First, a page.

Cell Phones

You be the Judge: Best Ultraviolet (UV) sanitizer for phones - Samsung vs. Phone Soap 3

  • Last Updated:
  • Sep 17th, 2021 2:03 pm
[OP]
Member
Jan 27, 2017
204 posts
114 upvotes

You be the Judge: Best Ultraviolet (UV) sanitizer for phones - Samsung vs. Phone Soap 3

Samsung $69.99 (sale: $48.99) (Samsung.com/ca)
https://www.samsung.com/ca/mobile-acces ... u020sacwd/
  • built-in wireless Qi charging - compatible with Samsung and Apple iPhones
  • Independently lab tested

PhoneSoap3 $79.54 Amazon.ca
https://www.amazon.ca/PhoneSoap-Sanitiz ... 948&sr=8-2
  • patented and clinically proven
  • dual universal cell phone charger
6 replies
Deal Addict
Jan 13, 2014
2339 posts
1359 upvotes
Calgary
As long as you don't mind your device smelling like ozone after taking it out of sanitizer, then go ahead and use one. I got tired of it myself and decided its a gimmick that only took hold because of the pandemic.

I'll simply continue to wash my hands frequently with soap & water.
Deal Expert
User avatar
Nov 7, 2003
20929 posts
1204 upvotes
Shanghai, China
wearysky wrote: Third alternative, don't bother with either: Yes, UV phone sanitizers work. That doesn’t mean you need one.
Devhux wrote: As long as you don't mind your device smelling like ozone after taking it out of sanitizer, then go ahead and use one. I got tired of it myself and decided its a gimmick that only took hold because of the pandemic.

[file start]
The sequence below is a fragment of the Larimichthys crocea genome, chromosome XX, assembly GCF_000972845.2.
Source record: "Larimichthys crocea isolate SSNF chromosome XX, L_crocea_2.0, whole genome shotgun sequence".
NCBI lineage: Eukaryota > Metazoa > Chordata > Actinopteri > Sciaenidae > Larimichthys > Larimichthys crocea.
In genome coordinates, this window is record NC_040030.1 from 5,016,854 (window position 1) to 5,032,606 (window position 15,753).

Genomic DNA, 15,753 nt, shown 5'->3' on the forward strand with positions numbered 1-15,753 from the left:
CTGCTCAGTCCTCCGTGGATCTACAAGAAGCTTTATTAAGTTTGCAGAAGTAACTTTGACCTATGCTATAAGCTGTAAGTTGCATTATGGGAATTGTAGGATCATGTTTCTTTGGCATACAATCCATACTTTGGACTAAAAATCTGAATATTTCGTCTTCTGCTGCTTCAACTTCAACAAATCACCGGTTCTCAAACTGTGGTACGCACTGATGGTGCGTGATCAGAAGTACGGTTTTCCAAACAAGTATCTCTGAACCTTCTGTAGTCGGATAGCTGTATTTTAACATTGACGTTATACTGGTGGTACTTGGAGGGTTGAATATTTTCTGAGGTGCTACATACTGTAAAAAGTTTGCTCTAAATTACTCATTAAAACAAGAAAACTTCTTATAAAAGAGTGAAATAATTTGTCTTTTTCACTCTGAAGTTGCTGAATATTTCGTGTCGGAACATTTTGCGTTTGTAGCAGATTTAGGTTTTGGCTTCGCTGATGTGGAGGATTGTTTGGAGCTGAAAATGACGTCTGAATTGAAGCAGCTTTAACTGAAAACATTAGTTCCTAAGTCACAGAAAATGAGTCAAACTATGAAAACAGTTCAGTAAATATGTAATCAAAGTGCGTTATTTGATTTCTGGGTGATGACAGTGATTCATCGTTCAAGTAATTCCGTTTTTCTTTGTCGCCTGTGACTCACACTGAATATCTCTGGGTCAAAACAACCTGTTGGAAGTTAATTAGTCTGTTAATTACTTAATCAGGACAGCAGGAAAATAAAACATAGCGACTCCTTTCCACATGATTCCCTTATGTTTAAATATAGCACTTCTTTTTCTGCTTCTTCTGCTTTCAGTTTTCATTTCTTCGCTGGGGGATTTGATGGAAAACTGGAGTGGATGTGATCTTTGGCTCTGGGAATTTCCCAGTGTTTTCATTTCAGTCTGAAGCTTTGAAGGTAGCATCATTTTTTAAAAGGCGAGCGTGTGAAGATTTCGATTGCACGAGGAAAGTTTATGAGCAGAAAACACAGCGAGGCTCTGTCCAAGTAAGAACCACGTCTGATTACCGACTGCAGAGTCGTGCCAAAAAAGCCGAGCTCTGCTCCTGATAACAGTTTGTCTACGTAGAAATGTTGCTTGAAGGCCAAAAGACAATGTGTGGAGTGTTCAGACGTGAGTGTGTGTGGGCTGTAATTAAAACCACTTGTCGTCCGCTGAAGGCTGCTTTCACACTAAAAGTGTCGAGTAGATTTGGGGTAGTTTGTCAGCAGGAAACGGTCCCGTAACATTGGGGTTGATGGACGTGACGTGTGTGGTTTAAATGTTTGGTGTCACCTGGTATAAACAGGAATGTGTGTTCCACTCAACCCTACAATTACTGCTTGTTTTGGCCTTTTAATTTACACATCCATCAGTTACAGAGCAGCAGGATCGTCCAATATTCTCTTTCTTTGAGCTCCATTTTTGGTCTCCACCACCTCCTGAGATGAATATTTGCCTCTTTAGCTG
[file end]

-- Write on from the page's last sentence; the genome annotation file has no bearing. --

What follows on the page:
I'll simply continue to wash my hands frequently with soap & water.
I'm very skeptical that it'll even work. I think a lot of these companies took advantage of the worrying public over COVID-19.
Deal Expert
User avatar
Nov 28, 2013
19986 posts
9409 upvotes
Oakville
Sgt_Strider wrote: I'm very skeptical that it'll even work. I think a lot of these companies took advantage of the worrying public over COVID-19.
It works, but it can only sanitize where the UV hits - so any crevices and the like are not going to be sanitized. But yes, they absolutely took advantage, especially in the very early pandemic when people weren't sure how Covid was transmitted - all the evidence seems to be pointing towards airborne/aerosol transmission as opposed to surface/fomite transmission though, so at least from a Covid perspective it seems unlikely that a UV sanitizer will make much difference (which is pretty much what the article I linked says)
Member
Oct 12, 2007
309 posts
121 upvotes
Vancouver
The CDC already declared surface transmissions to be a low risk, and I already knew that a year before they posted this (https://www.cdc.gov/coronavirus/2019-nc ... ssion.html).

Washing hands, social distancing is the way to go. Also, UV devices don't really work despite what articles say. If they did work, then we wouldn't be using surface disinfectants.

UV works, but only the industrial grade devices that hospitals use. These consumer products are too weak to provide enough power to actually be disinfecting anything, and additionally, they can be severely dangerous if they are improperly handled and you end up flashing your eyes. There is no way to tell what consumer UV products work well enough. I would just steer clear of all of them and wash your hands and don't let people intentionally cough on your phone or use your phone to wipe their hands lol.

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